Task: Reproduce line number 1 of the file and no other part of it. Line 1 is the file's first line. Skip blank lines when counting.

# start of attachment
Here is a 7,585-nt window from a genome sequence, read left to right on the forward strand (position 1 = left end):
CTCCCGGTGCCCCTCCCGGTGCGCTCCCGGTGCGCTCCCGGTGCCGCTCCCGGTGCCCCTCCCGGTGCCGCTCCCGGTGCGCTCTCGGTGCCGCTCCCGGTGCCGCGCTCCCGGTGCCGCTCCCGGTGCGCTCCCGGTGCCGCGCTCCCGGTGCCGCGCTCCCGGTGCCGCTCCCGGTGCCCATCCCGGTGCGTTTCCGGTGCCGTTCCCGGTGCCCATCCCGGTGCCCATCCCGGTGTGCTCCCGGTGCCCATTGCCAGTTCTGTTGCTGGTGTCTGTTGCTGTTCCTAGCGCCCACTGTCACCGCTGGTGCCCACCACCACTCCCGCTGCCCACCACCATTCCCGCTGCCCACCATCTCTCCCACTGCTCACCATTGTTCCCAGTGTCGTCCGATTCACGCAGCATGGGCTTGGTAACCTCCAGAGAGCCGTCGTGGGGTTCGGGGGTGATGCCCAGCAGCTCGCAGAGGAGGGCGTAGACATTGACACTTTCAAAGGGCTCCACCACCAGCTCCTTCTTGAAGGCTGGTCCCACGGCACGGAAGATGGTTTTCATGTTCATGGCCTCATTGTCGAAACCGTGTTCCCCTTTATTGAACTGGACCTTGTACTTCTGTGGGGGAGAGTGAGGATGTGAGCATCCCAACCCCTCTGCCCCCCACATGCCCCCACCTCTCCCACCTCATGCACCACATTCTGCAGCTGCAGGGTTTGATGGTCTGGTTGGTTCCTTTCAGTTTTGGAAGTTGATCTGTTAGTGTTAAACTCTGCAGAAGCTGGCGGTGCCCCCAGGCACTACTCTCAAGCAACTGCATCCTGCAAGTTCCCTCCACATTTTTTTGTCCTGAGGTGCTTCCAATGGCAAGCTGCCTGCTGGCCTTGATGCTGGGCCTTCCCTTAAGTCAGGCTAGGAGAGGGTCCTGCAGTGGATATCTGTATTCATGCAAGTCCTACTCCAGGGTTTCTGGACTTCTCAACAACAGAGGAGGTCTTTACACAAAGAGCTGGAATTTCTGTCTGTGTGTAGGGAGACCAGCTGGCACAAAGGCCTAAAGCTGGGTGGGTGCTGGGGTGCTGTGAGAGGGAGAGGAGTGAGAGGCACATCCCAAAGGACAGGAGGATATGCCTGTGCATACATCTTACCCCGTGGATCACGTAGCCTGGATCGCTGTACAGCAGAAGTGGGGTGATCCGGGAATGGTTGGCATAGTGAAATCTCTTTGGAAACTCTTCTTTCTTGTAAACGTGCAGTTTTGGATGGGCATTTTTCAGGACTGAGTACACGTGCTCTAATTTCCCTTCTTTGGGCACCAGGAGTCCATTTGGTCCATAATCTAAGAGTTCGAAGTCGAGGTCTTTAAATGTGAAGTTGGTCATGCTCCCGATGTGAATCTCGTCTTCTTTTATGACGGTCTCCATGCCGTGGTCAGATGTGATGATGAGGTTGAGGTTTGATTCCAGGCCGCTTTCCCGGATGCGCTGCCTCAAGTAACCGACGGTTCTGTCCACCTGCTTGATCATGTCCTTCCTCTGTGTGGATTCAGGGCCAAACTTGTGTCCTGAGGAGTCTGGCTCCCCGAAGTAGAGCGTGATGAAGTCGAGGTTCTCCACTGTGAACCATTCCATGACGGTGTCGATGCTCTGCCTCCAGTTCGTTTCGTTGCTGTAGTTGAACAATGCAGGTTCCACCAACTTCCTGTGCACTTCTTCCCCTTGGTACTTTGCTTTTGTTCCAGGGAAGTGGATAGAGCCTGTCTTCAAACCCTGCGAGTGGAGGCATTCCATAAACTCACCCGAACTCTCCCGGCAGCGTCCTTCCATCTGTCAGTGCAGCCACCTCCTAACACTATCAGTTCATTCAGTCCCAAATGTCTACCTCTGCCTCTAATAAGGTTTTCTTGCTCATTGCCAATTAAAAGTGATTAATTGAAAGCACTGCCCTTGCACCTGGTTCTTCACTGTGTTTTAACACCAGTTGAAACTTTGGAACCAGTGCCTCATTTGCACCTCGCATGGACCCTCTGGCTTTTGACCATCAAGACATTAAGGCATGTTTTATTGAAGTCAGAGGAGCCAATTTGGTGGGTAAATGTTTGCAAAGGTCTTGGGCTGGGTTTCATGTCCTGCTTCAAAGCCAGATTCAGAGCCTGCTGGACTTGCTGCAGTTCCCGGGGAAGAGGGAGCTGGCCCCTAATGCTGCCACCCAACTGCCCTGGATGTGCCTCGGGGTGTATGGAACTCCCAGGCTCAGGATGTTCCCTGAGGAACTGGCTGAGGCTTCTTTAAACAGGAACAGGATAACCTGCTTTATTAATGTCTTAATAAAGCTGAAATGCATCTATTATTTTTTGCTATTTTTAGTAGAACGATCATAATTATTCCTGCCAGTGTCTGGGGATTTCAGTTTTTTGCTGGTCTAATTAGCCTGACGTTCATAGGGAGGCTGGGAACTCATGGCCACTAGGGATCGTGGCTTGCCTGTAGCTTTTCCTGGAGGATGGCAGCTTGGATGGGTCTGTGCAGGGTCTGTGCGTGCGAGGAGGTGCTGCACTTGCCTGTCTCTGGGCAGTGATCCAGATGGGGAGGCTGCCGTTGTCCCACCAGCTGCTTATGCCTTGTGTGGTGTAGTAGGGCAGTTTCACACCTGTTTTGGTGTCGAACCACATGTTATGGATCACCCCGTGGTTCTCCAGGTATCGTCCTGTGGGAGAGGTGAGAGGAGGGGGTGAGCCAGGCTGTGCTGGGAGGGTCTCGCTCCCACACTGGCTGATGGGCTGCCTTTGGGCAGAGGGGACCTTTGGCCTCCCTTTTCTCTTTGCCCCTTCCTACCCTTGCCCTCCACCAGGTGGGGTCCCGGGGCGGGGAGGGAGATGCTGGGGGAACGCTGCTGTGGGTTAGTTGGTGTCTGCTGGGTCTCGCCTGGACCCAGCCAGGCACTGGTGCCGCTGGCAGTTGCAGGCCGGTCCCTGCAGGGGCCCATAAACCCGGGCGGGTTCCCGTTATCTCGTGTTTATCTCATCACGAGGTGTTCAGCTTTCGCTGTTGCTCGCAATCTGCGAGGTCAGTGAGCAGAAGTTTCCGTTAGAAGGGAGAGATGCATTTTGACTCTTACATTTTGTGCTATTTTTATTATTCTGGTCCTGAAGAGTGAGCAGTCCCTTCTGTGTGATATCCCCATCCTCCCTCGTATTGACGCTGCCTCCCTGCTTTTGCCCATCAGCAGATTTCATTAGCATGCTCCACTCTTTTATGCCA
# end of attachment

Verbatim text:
Here is a 7,585-nt window from a genome sequence, read left to right on the forward strand (position 1 = left end):